Are you ready for some football?! The most watched program in American history will be on this weekend. That’s right, Super Bowl 50 is here. Not only is this weekend a chance to showcase the two premier teams in the NFL, but it also gives us a glimpse at the strategic and calculated persuasive techniques that major corporations have been drawing up the past year. (The price of advertisements increased by $500,000 for this year’s Super Bowl and now sits at $5 million for a thirty-second spot.) For some people, they watch the ‘big game’ solely for the commercials. That’s because many companies take the route of using humor, like Kia, Hyundai, and T-Mobile did this year. On the other hand, Budweiser and Colgate went the opposite way and used their ad time as calls to action on drunk driving and wasting water. Both humor and calls to actions are techniques that are used to create a positive perception of the product being advertised; because of that, I thought it was worth exploring positivity and the role it plays in persuasion.
Positivity is not a term that is often associated with persuasion, since persuasion is essentially the art of getting people to think, feel, or do something you want. For McDonalds and Coca Cola, two major marketers in America, the ability to effectively use positivity was a marketing ploy on full display during Super Bowl 49. Both companies have seen their profits diminish as Americans look for healthier alternatives. Because of this negative association Americans are establishing towards both companies, they decided to use positivity as the focal point in their advertising. With Coca Cola’s #MakeItHappy campaign, and McDonald’s ‘Pay With Lovin’, it was evident that both companies are trying to restore the perception of their products. Coca Cola identified long ago that it would need to create a positive marketing campaign to make up for its high calorie product. When explaining the marketing strategy for Coca Cola, Andy McMillan, who is the Vice President and General Manager of the company stated, “Coca-Cola has always stood for optimism, uplift and inclusion… and these core values have been a common thread in our advertising through the years.” Although both marketing campaigns were admirable, the data showed that they did not improve slumping sales for either company.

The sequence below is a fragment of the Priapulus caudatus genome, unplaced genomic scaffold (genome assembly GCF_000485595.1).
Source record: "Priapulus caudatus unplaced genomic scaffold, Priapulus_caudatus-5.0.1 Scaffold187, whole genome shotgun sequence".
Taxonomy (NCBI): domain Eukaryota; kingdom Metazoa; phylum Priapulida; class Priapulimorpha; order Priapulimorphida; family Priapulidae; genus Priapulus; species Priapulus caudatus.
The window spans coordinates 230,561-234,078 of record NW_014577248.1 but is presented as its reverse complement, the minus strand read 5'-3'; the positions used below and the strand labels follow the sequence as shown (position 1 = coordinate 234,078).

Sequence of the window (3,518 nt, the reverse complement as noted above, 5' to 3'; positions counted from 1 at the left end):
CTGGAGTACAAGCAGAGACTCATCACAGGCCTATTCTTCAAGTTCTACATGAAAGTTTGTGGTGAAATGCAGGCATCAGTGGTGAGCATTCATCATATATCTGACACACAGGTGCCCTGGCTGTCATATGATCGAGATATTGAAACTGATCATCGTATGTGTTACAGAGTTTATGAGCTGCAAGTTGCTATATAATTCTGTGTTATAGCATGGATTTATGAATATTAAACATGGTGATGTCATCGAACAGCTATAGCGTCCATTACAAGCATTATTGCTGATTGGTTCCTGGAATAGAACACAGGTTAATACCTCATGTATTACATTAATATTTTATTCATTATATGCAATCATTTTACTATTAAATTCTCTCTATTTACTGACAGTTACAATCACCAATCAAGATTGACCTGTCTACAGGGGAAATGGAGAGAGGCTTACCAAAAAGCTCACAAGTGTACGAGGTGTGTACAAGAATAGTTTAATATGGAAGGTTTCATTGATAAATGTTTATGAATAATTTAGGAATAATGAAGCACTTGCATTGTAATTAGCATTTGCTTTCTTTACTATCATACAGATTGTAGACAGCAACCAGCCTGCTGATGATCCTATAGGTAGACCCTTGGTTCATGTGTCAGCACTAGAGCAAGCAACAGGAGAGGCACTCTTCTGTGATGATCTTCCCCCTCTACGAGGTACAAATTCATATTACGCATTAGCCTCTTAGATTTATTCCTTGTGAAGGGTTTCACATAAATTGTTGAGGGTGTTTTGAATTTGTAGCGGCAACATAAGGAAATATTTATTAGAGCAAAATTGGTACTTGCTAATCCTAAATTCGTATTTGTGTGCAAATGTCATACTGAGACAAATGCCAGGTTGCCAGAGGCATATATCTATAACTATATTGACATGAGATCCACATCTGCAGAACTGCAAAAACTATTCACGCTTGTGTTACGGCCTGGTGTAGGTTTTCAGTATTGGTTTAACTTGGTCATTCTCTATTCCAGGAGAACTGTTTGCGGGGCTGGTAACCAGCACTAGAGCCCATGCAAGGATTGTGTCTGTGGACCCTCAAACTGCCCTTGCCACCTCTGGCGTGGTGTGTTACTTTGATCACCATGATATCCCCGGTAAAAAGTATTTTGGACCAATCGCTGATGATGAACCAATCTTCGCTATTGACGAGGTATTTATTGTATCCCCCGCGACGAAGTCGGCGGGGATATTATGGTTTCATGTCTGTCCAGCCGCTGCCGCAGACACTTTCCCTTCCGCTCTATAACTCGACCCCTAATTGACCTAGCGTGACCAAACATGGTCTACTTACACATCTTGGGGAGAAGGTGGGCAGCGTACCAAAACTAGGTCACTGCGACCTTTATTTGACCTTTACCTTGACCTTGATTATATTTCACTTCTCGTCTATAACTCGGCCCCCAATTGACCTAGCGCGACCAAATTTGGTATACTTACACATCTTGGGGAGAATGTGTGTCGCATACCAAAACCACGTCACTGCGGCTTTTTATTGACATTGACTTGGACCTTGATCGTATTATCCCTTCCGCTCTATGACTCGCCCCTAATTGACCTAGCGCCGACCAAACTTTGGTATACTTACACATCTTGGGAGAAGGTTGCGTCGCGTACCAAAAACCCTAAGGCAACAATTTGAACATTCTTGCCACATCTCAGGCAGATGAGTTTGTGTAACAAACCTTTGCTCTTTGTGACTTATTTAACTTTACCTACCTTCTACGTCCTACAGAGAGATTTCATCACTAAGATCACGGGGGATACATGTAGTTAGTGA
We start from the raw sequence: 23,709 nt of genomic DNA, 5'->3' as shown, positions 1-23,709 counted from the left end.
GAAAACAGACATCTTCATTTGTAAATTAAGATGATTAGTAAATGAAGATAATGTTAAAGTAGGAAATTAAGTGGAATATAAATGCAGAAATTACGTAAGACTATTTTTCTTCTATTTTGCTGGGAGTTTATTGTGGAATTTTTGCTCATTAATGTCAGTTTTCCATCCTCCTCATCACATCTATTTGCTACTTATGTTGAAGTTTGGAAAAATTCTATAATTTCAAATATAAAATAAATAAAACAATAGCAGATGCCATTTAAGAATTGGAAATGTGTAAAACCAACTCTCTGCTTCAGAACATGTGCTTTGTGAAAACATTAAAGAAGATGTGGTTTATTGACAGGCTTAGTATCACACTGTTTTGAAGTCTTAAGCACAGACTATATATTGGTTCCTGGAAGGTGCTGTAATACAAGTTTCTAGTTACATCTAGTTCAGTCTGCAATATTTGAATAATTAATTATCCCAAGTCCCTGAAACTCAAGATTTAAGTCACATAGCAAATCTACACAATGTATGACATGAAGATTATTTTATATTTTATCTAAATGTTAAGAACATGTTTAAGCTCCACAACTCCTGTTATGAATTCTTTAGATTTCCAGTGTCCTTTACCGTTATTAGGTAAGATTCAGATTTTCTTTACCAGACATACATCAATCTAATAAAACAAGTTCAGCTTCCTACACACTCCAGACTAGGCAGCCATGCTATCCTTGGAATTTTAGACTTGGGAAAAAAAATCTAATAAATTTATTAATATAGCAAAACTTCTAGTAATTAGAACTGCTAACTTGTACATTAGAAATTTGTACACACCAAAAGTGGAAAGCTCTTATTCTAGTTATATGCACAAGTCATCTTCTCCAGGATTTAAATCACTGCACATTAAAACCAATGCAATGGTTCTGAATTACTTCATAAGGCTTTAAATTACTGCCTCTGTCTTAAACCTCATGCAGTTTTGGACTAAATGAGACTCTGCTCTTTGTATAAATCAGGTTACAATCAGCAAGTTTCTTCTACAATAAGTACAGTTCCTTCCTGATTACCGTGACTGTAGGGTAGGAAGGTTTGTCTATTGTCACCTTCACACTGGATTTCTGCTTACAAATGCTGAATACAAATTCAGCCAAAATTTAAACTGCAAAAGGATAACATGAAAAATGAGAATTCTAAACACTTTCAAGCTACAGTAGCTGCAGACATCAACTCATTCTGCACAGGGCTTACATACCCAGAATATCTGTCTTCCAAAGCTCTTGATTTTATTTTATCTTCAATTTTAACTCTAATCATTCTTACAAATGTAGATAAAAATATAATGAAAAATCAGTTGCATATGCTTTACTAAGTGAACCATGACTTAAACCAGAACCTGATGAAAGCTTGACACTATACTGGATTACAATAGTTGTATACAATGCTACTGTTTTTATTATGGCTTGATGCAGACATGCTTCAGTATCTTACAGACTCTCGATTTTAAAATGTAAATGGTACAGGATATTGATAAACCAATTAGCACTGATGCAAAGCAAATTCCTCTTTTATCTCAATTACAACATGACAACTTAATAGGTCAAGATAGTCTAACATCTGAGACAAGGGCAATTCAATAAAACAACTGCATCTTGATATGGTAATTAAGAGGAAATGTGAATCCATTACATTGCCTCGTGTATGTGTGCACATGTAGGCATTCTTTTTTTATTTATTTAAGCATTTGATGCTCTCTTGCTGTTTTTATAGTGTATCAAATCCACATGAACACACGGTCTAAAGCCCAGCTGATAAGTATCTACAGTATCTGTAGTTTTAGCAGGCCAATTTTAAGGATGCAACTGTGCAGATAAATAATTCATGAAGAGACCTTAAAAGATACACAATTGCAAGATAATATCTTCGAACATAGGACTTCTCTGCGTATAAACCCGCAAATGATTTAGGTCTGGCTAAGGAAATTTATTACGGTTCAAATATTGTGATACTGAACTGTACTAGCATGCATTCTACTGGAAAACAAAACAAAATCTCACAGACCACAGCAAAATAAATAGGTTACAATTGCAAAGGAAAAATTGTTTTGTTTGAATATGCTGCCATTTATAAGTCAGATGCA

Advertising aside, persuasion is used in our lives on a daily basis. As parents, teachers, coaches, and friends, we know that persuasion plays a role in our everyday interactions. For example, I’ve coached girls’ JV basketball for the past four years. Over that time I’ve compiled a stellar 0-38 record. (The Philadelphia 76ers have nothing on me.) The ironic thing about this is that over the past four years my team has continuously grown in size. I attribute that to one specific reason: I only use positive and reinforcing persuasive language as I coach. It’s not easy. One must be careful with the words and phrases used. Persuading the girls to play hard, even as we stare at a scoreboard which shows we are losing by 40 is a challenge, but we perceiver. I credit learning about connotation, which is the emotional weight of words, for this. Being clever with words, and infusing our vocabulary with compassionate and empathetic speech, allows us to effectively connect with our intended audience. By using our words wisely and keeping a positive tone, we increase our ability to persuade and motivate our audience.